Continuing on the theme, “things people say to us,” Dianne offers the most annoying thing people say to her:
“God only gives these special children to special people.”
There is a lot right about that statement. God clearly, in his sovereignty, gave us our boy.
And I don’t get too bothered by the term ‘special children.’ It is a sanitized way of saying that our children with disabilities are different than children without disabilities, usually in ways that are observable and measurable. Given the kinds of terms used to describe our children in past times, special isn’t too bad.
So why is my wife annoyed by that phrase? In her own words, “I’m not special.” She does not consider herself unusual, and doesn’t like people assuming that she is. That attitude that somehow she is ‘special’ actually creates barriers to developing relationships.
Now, of course, everyone is uniquely created by God and has been given a purpose for existing. Psalm 139:16 adds that our days were formed specifically for us by God even before there were days.
And C.S. Lewis colorfully points out how unaware we are of what people will ultimately be like:
It is a serious thing to live in a society of possible gods and goddesses to remember that the dullest and most uninteresting person you may talk to may one day be a creature which, if you saw it now, you would be strongly tempted to worship, or else a horror and corruption such as you now meet if at all only in a nightmare. C.S. Lewis, The Weight of Glory, p. 45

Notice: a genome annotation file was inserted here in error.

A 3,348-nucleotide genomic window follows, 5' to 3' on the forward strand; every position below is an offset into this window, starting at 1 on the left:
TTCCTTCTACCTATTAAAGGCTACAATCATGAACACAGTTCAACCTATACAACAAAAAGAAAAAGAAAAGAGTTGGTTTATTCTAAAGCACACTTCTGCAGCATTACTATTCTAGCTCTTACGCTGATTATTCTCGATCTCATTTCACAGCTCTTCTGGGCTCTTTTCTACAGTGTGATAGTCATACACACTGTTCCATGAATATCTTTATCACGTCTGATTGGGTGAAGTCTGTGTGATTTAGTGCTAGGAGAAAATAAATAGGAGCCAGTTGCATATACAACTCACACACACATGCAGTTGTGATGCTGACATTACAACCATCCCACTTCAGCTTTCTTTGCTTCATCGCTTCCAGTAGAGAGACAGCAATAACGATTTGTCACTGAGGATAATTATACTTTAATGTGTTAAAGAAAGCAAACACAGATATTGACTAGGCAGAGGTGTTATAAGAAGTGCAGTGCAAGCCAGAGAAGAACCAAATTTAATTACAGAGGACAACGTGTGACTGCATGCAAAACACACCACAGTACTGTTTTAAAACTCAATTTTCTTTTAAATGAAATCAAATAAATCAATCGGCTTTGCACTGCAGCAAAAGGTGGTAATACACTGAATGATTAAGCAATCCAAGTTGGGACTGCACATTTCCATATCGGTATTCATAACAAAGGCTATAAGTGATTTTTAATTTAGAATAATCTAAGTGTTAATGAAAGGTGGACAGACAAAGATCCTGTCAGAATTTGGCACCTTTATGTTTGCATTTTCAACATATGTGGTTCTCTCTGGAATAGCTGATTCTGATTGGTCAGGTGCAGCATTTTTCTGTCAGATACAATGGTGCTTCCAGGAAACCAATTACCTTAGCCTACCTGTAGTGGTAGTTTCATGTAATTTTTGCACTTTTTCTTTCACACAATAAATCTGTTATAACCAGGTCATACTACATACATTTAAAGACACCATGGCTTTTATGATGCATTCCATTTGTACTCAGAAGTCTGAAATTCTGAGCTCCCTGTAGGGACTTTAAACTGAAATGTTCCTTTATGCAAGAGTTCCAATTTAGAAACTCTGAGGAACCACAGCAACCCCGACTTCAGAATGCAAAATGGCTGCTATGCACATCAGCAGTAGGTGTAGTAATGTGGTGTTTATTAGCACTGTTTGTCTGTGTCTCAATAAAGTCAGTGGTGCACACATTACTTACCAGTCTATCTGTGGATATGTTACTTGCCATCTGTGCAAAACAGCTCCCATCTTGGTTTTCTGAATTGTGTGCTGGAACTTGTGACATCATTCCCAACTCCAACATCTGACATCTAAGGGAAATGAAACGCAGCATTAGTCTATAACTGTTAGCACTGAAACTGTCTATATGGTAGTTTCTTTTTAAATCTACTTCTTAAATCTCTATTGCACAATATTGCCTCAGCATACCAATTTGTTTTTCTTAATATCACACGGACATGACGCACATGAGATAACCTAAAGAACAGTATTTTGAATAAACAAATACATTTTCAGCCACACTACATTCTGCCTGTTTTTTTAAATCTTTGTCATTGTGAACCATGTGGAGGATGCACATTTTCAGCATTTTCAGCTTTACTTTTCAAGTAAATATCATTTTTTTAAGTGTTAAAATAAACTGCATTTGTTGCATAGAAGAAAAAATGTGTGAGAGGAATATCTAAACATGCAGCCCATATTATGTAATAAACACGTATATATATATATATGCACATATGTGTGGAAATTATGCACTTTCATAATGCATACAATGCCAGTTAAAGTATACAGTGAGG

If only people meant that when they use the word special! But they don’t.
Referencing parents as special implies that children with disabilities were given parents with unusual abilities. If only that were true! I wouldn’t mind having some special abilities as a dad, but I certainly have made all the same dumb mistakes (and more) as other dads. And given the rate of abortion of children with disabilities, those parents don’t feel too special or capable, either.
It also implies that this opportunity to parent a child with a disability was earned somehow – that God was looking around and saw how ‘special’ we are and decided our children with disabilities deserved someone so special. Back to Dianne’s point: we’re not special, with the possible exception that these circumstances give us the unusual ability to see how dependent on God we are, or should be.
God doesn’t give us our children because we are special. He does so because HE is special!
So, how to respond in this circumstance that doesn’t wound and maybe helps instruct? How do we demonstrate confidence that “The Lord is righteous in all his ways and kind in all his works” (Psalm 145:17) and depending on him in hard circumstances is a good thing?
I’m still working on that one, but here’s what I’ve come up with so far:
I love that you see my son as having inherent, God-given value; I certainly think so! But God made me just like he made you – there’s nothing unusual about me. God has promised to supply what I need, and that’s true for you as well if you cling to Jesus.
What do you think?